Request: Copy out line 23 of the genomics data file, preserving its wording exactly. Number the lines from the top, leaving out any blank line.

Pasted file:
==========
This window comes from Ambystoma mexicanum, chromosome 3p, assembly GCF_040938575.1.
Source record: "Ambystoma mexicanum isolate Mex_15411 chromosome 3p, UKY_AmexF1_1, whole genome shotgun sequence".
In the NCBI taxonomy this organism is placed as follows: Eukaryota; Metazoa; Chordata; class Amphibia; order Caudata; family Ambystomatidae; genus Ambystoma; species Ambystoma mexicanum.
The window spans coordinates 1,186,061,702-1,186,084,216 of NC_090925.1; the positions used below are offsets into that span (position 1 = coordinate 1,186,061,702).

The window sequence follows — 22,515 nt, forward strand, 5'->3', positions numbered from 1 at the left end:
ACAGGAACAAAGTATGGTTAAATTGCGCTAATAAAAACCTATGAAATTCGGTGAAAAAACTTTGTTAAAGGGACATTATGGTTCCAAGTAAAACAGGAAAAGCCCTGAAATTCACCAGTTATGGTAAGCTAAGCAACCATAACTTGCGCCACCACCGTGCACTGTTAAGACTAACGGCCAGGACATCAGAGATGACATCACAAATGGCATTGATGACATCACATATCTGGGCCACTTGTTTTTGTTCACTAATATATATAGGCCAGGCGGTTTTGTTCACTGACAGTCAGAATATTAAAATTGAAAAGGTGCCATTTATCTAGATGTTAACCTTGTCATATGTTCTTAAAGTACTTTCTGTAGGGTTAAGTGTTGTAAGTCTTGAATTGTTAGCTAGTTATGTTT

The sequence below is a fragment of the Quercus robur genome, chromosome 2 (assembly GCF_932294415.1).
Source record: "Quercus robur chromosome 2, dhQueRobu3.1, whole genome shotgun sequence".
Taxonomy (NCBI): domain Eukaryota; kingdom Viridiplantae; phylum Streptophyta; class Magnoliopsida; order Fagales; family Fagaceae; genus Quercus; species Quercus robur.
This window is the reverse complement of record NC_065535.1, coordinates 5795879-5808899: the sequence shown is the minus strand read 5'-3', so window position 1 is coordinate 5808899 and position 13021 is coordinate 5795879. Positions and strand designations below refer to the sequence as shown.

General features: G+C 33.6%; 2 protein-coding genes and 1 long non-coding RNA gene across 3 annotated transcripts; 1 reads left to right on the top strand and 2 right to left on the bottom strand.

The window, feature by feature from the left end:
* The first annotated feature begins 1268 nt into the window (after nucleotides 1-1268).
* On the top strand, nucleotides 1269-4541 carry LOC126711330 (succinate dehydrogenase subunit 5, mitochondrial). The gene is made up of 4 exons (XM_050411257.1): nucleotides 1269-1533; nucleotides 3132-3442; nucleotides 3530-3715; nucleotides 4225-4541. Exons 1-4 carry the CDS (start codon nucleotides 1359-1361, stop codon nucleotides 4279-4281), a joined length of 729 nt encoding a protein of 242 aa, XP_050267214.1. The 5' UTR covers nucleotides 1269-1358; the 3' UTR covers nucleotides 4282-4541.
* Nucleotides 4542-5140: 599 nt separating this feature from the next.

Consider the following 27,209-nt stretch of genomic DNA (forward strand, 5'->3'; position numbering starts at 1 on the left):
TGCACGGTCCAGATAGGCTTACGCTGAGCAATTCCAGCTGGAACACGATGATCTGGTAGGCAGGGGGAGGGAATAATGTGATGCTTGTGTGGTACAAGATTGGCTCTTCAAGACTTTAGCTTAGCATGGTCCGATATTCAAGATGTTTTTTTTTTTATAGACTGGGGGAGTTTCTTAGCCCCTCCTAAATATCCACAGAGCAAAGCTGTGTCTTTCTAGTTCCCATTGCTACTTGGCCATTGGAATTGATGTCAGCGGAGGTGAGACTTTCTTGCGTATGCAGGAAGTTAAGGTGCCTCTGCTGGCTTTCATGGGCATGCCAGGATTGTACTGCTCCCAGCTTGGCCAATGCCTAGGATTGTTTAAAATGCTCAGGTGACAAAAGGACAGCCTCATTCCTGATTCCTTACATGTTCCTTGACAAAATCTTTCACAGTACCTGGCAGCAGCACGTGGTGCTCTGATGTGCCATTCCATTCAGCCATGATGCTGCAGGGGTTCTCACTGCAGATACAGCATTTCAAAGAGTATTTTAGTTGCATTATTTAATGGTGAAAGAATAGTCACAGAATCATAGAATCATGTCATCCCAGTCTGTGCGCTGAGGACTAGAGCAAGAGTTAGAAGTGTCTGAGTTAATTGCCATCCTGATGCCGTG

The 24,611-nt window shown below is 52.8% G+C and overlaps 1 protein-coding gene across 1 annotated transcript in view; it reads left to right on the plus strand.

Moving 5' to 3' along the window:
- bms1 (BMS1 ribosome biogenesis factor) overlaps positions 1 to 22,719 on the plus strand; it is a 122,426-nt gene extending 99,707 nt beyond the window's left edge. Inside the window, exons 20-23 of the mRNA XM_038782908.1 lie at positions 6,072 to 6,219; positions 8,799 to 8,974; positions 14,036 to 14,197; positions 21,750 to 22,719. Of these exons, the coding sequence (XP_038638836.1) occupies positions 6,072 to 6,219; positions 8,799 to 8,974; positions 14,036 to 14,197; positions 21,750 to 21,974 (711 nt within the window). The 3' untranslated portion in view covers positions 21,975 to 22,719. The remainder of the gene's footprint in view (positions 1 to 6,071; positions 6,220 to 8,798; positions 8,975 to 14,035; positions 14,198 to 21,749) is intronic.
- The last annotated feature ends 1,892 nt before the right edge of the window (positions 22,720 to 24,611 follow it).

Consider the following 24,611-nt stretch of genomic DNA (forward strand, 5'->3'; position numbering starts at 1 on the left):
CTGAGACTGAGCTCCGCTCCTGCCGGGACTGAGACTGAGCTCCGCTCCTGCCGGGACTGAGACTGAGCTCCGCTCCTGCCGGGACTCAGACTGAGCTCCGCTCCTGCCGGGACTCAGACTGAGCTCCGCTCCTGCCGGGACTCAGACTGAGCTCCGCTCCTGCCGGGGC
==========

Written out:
CTGAGACTGAGCTCCGCTCCTGCCGGGACTGAGACTGAGCTCCGCTCCTGCCGGGACTGAGACTGAGCTCCGCTCCTGCCGGGACTCAGACTGAGCTCCGCTCCTGCCGGGACTCAGACTGAGCTCCGCTCCTGCCGGGACTCAGACTGAGCTCCGCTCCTGCCGGGGC